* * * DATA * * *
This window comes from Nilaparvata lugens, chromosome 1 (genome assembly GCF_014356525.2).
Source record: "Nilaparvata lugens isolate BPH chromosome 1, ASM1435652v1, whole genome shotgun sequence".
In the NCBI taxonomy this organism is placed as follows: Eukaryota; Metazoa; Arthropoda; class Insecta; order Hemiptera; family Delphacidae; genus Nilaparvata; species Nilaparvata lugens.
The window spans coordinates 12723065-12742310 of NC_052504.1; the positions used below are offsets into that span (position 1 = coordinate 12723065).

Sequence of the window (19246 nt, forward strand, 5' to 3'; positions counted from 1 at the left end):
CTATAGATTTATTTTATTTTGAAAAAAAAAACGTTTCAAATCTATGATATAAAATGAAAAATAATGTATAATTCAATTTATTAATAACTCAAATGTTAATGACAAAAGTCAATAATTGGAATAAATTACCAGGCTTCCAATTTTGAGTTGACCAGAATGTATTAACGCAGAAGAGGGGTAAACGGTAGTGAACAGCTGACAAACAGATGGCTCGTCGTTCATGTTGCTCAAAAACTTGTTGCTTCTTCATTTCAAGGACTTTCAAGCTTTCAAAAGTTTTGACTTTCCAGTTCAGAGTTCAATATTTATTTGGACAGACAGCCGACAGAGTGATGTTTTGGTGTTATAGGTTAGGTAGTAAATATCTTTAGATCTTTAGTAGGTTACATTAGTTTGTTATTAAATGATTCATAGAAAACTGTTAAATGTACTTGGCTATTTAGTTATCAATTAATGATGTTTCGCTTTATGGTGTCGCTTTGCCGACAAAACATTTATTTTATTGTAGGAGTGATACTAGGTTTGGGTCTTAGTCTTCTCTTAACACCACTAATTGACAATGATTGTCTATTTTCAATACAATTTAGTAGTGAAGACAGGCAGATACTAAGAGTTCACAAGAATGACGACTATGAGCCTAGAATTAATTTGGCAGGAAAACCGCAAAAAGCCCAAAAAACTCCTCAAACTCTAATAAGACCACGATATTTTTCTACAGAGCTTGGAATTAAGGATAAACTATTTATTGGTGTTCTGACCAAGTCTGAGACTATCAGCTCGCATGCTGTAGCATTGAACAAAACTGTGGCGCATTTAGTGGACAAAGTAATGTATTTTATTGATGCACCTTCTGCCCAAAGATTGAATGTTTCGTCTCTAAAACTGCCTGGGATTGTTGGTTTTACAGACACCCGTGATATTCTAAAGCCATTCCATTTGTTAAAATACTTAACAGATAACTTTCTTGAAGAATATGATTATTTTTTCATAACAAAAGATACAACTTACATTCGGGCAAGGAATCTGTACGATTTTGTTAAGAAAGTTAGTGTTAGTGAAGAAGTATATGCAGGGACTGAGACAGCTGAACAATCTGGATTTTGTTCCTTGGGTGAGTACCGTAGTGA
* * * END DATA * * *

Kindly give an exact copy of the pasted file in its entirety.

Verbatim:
This window comes from Nilaparvata lugens, chromosome 1 (genome assembly GCF_014356525.2).
Source record: "Nilaparvata lugens isolate BPH chromosome 1, ASM1435652v1, whole genome shotgun sequence".
In the NCBI taxonomy this organism is placed as follows: Eukaryota; Metazoa; Arthropoda; class Insecta; order Hemiptera; family Delphacidae; genus Nilaparvata; species Nilaparvata lugens.
The window spans coordinates 12723065-12742310 of NC_052504.1; the positions used below are offsets into that span (position 1 = coordinate 12723065).

Sequence of the window (19246 nt, forward strand, 5' to 3'; positions counted from 1 at the left end):
CTATAGATTTATTTTATTTTGAAAAAAAAAACGTTTCAAATCTATGATATAAAATGAAAAATAATGTATAATTCAATTTATTAATAACTCAAATGTTAATGACAAAAGTCAATAATTGGAATAAATTACCAGGCTTCCAATTTTGAGTTGACCAGAATGTATTAACGCAGAAGAGGGGTAAACGGTAGTGAACAGCTGACAAACAGATGGCTCGTCGTTCATGTTGCTCAAAAACTTGTTGCTTCTTCATTTCAAGGACTTTCAAGCTTTCAAAAGTTTTGACTTTCCAGTTCAGAGTTCAATATTTATTTGGACAGACAGCCGACAGAGTGATGTTTTGGTGTTATAGGTTAGGTAGTAAATATCTTTAGATCTTTAGTAGGTTACATTAGTTTGTTATTAAATGATTCATAGAAAACTGTTAAATGTACTTGGCTATTTAGTTATCAATTAATGATGTTTCGCTTTATGGTGTCGCTTTGCCGACAAAACATTTATTTTATTGTAGGAGTGATACTAGGTTTGGGTCTTAGTCTTCTCTTAACACCACTAATTGACAATGATTGTCTATTTTCAATACAATTTAGTAGTGAAGACAGGCAGATACTAAGAGTTCACAAGAATGACGACTATGAGCCTAGAATTAATTTGGCAGGAAAACCGCAAAAAGCCCAAAAAACTCCTCAAACTCTAATAAGACCACGATATTTTTCTACAGAGCTTGGAATTAAGGATAAACTATTTATTGGTGTTCTGACCAAGTCTGAGACTATCAGCTCGCATGCTGTAGCATTGAACAAAACTGTGGCGCATTTAGTGGACAAAGTAATGTATTTTATTGATGCACCTTCTGCCCAAAGATTGAATGTTTCGTCTCTAAAACTGCCTGGGATTGTTGGTTTTACAGACACCCGTGATATTCTAAAGCCATTCCATTTGTTAAAATACTTAACAGATAACTTTCTTGAAGAATATGATTATTTTTTCATAACAAAAGATACAACTTACATTCGGGCAAGGAATCTGTACGATTTTGTTAAGAAAGTTAGTGTTAGTGAAGAAGTATATGCAGGGACTGAGACAGCTGAACAATCTGGATTTTGTTCCTTGGGTGAGTACCGTAGTGA